Rise Up 1


“Start saying ‘no.'” It was an easy but necessary response from my friend, Fischer. I’d just made a statement about feeling overwhelmed by my inability to lighten up my social calendar. Of course, there’s little sympathy to go around for someone who thinks he has too many friends and too many positive things taking place in his life. With that said, when it comes at the expense of your own temporary sense of sanity, who really cares about anyone else’s sympathy?

In the past 30 days, I’d had two weddings, two trips out of state, a funeral, remodeling projects, a move into my first owned property and the start of a new job. So when he told me to say no, I used this weekend as an opportunity to do just that. And it revealed a few things to me.

1. I’m bad at being alone. Not in the “need a girlfriend” way, although I’ve historically had that problem, too, but in the “time to myself with my own thoughts” kind of way. I use a busy social calendar as a crutch for not knowing what to do with myself when time is at my disposal.

2. I’m a procrastinator. I begged myself for free time and I got it. Then I squandered most of it when I had the opportunity to make myself useful. Who knows – maybe being useless for 3 days will help make me useful enough to accomplish an important goal in the next 3 months.

3. I don’t dream big enough. I continue to downplay the importance of chasing my goals now, and worse yet, I discount my ability to hit them. I want to get to a level that would see my writing allow me to reach a truly significant audience. Yet for the better part of several years, I’ve done little to pursue that goal with the type of ambition that would show I actually believe I can do it.

4. Looking like you have your act together doesn’t mean you have your act together. I bought my first home. I started a new, good job. Yet my inability to finish my first book is outshining those two accomplishments in my mind’s eye. Which reminds me of something that I’ve always known to be true – the definition of ‘victory’ in your life should only be defined by you. If you fail to achieve goals that are important to you, and devote more energy to reaching an imagined standard of success, then you’re still failing.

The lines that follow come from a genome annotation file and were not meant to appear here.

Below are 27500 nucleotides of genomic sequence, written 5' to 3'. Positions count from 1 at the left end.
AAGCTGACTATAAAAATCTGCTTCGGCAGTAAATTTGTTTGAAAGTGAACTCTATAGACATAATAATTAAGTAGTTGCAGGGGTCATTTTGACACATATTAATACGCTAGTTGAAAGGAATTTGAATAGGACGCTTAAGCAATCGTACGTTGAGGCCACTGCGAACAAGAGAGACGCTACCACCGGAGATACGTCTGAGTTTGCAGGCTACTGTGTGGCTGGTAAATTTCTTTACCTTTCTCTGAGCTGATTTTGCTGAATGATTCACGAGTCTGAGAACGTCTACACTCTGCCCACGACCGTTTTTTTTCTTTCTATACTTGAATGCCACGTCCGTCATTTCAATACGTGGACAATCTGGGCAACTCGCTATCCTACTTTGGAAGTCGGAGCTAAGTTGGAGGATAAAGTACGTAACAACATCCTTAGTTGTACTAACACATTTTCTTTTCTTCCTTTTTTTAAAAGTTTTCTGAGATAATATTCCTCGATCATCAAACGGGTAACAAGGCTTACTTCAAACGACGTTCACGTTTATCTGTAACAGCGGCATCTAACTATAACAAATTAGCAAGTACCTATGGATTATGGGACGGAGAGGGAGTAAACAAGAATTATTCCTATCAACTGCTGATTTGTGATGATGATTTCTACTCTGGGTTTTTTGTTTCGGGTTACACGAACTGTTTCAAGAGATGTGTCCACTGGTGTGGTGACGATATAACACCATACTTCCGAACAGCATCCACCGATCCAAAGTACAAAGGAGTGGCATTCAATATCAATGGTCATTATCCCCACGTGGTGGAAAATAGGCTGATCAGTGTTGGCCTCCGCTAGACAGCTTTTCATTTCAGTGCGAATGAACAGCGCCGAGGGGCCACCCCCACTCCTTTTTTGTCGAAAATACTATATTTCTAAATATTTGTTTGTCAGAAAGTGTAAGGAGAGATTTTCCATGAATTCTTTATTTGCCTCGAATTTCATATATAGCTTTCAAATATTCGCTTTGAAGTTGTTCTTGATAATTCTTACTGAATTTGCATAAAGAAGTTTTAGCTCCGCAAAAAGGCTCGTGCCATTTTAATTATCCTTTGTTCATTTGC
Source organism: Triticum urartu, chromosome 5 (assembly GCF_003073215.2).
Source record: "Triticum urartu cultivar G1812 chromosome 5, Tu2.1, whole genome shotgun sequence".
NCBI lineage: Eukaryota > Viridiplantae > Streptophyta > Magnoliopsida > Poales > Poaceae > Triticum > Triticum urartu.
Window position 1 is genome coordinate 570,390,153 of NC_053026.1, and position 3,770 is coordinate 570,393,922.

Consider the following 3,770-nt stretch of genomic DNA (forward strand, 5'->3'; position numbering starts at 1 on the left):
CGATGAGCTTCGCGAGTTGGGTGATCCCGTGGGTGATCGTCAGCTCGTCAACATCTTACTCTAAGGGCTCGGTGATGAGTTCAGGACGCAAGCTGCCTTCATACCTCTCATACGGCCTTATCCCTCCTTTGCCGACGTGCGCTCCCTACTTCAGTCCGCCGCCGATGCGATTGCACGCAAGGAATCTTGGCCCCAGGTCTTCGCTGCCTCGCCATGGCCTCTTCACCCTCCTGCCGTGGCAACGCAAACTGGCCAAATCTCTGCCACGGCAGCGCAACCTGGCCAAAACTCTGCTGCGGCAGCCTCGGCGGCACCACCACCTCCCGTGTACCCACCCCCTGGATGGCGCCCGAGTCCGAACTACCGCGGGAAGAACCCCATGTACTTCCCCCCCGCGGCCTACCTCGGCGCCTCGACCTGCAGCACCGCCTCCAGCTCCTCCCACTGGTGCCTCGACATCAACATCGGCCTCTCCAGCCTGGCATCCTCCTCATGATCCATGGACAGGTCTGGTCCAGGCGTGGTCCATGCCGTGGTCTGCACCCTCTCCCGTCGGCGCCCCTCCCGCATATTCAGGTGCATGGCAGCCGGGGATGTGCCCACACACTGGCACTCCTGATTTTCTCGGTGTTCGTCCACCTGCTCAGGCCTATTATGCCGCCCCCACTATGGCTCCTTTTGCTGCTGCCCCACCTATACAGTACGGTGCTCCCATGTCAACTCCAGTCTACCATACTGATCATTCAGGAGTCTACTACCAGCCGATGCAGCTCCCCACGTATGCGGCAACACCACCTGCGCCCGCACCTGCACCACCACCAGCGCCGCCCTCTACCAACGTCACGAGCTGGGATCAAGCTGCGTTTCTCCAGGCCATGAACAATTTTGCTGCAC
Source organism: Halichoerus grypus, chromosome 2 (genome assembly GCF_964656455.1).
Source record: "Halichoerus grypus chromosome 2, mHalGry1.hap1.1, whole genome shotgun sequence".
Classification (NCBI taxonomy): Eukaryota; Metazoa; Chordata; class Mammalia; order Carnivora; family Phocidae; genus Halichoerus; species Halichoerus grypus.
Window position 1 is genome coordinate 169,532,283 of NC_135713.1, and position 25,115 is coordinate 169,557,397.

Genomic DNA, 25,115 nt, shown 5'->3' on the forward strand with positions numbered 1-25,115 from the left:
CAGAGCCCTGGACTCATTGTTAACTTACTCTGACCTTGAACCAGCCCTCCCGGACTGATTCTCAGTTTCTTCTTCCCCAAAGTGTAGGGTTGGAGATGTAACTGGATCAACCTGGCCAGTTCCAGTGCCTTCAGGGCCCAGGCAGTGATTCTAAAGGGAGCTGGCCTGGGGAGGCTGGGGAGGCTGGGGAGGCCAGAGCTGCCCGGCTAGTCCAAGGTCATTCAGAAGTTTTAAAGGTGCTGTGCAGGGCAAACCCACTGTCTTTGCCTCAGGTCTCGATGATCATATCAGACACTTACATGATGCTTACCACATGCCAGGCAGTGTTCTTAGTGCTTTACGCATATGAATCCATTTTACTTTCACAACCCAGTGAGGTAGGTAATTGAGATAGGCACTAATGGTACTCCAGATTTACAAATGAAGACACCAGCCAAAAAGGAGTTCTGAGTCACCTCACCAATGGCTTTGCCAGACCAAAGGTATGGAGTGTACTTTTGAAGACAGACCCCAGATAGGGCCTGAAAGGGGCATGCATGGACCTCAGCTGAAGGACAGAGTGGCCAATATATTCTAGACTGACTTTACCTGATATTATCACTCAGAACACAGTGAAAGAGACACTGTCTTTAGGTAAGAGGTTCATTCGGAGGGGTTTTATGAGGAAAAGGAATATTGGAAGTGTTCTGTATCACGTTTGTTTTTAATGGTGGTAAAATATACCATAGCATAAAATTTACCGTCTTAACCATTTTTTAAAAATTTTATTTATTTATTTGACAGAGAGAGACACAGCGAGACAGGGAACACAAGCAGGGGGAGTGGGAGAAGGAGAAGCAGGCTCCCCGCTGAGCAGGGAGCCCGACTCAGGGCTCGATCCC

5. I’ve grown older but I wish I’d grown up just as fast. I used to pride myself on my relationships with women and my devotion to God; I can say that both were better in my younger years. Yet, I’ve become more ambitious and productive as I’ve grown, often to the benefit of myself and, thankfully, of others, too. It’s a mixed batch, and life is always like that.

6. I love making my parents proud and I’m too hard on myself. No one is ever going to be more critical of me than me. I have a better first-hand account of my highs and lows than anyone else, yet it’s the words and eyes of my parents that push me on. Professionally, I’m achieving things that my family worked so hard to make possible, and I’m doing it in a city that used to feel so far out of my reach even when I first called it home. And they know that, despite whatever shortcomings I may be beating myself up for, there is a boy inside me who has always feared his ups and downs – and a man capable of triumphing over all of it.

There’s a season for everything and I’m determined to make this one my best yet.


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